• Only three years after taking up racing, Janna Al-Nujaiman has already excelled in domestic and regional competitions against more experienced drivers
  • Janna Al-Nujaiman: My dad used to take me to a rental karting, which sparked my interest, as well as watching F1 on the weekends with him as a little kid

JEDDAH: At only 12, Saudi’s Janna Talal Al-Nujaiman is already dreaming big. As she makes a name for herself in the Kingdom’s karting scene, she has set her sights on becoming a professional driver and ultimately racing in no less a category than Formula One.

The Jeddah resident started karting three years ago in Kyiv while living with her Ukrainian mother, and since then, she has progressed through age group levels and has gone on to rank highly in multiple national and regional races.

Unlike many young drivers coming through the ranks of different racing categories today, however, Janna does not come from a motorsport background.

She is making her way through a tough and costly sport with the support of her family, especially her father Talal Al-Nujaiman.

“I’m not really from a racing family. My dad used to take me to a rental karting, which sparked my interest, as well as watching F1 on the weekends with him as a little kid,” she said about the origins of her passion for the sport.

From the first day, she showed a remarkable aptitude for karting.

“After my father saw how happy I was driving, he called the (instructors) and asked them about me, and my first time in karting,” Janna added. “He asked them about my performance and timing. Was it normal? The answer was no, what I did was not normal.”

In 2022, while Janna and her father were in France on vacation, she was admitted into a karting academy, which was supervised by Herve Montage, a former French rally driver.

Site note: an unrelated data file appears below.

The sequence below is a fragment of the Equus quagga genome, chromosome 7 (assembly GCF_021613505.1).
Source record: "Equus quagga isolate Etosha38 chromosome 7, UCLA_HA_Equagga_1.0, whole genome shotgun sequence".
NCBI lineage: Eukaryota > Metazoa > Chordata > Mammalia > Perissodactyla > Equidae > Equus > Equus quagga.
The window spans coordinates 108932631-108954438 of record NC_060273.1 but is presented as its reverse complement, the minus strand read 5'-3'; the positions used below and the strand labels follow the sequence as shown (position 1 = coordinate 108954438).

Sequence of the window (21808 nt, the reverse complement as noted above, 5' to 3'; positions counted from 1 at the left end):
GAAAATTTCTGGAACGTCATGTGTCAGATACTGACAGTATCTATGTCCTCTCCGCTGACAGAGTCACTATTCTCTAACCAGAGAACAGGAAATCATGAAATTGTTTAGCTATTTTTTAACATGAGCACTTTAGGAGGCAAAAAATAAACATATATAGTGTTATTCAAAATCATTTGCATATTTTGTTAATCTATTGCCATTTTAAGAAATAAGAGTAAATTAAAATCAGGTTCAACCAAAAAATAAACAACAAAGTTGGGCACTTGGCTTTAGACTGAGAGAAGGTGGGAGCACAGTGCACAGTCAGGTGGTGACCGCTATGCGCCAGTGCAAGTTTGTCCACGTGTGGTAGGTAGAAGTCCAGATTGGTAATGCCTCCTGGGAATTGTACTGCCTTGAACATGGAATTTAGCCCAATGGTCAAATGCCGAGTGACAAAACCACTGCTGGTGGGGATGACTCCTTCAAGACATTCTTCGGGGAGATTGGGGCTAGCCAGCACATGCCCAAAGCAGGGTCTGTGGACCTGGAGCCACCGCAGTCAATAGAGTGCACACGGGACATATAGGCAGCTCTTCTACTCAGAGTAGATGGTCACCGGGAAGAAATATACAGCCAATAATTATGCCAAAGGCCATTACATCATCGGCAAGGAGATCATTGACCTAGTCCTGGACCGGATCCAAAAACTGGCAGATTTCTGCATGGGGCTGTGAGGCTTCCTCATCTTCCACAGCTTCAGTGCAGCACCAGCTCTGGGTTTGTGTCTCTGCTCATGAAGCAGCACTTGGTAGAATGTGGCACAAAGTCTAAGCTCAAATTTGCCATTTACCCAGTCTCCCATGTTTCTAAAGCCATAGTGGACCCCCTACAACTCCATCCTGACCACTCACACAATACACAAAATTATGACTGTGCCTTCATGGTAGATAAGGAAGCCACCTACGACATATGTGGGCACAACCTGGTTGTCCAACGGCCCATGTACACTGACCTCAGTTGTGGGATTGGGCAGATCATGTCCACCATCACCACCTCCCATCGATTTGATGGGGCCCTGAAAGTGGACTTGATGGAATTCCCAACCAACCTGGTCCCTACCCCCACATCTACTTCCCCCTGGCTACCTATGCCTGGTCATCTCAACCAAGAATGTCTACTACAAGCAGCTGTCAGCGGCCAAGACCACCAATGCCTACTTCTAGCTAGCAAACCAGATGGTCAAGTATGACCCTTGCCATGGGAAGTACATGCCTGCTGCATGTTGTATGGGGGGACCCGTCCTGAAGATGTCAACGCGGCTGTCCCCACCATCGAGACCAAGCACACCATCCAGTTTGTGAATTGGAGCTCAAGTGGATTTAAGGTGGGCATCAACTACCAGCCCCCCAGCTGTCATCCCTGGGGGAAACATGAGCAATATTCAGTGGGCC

Janna was again the least experienced among the senior candidates — a group of elite karting drivers aged 14 to 16. And yet again, the young Saudi offered a glimpse of what she is capable of.

After one month of practice and breaking records, she was asked to stay in France and continue racing, but her father, a Saudia captain, believed that the future of racing was in the Kingdom and refused all offers his daughter received.

“Based on the vision of His Royal Highness Prince Mohammed bin Salman, and what my country has been going through in all fields, I decided to bring back my daughter to Saudi Arabia and (have her) make her way in motorsports in her own country,” Talal said.

He believes his daughter has what it takes to break into motorsports in Saudi Arabia.

“I have to be very careful what I say now so that I don’t build up pressure on her,” Talal said. “But racing today is looking for women, wants women, and she really loves racing. So, I support her as best I can.

“Making it to the top is of course a very tough road. If she wants to get there, she has to do everything and work very hard. Then she can do it.”

Talal said that his daughter started racing competitively in Jeddah in September 2023, winning her first karting competition on Feb. 24 of this year at the Track Challenge in Jeddah. A mark of her talent, she achieved this in a field of almost 100 male drivers, all older and more experienced than her, with some being university champions with 10 years of experience.

“My dream is to see my daughter representing her country,” Talal said.

For Janna however, that is not enough. Her dream is to be the first female champion in racing’s most elite series here in the Kingdom.

“My dream is to see myself in the future raising the flag of my country Saudi Arabia … by winning the F1 and (being) the first Saudi woman who will make the impossible come true,” she said.

She says she hopes to one day become as good as her motor racing idol Fernando Alonso.

Karting has historically been the birthplace of champions such as Lewis Hamilton, Max Verstappen and Alonso, whom Janna recently met.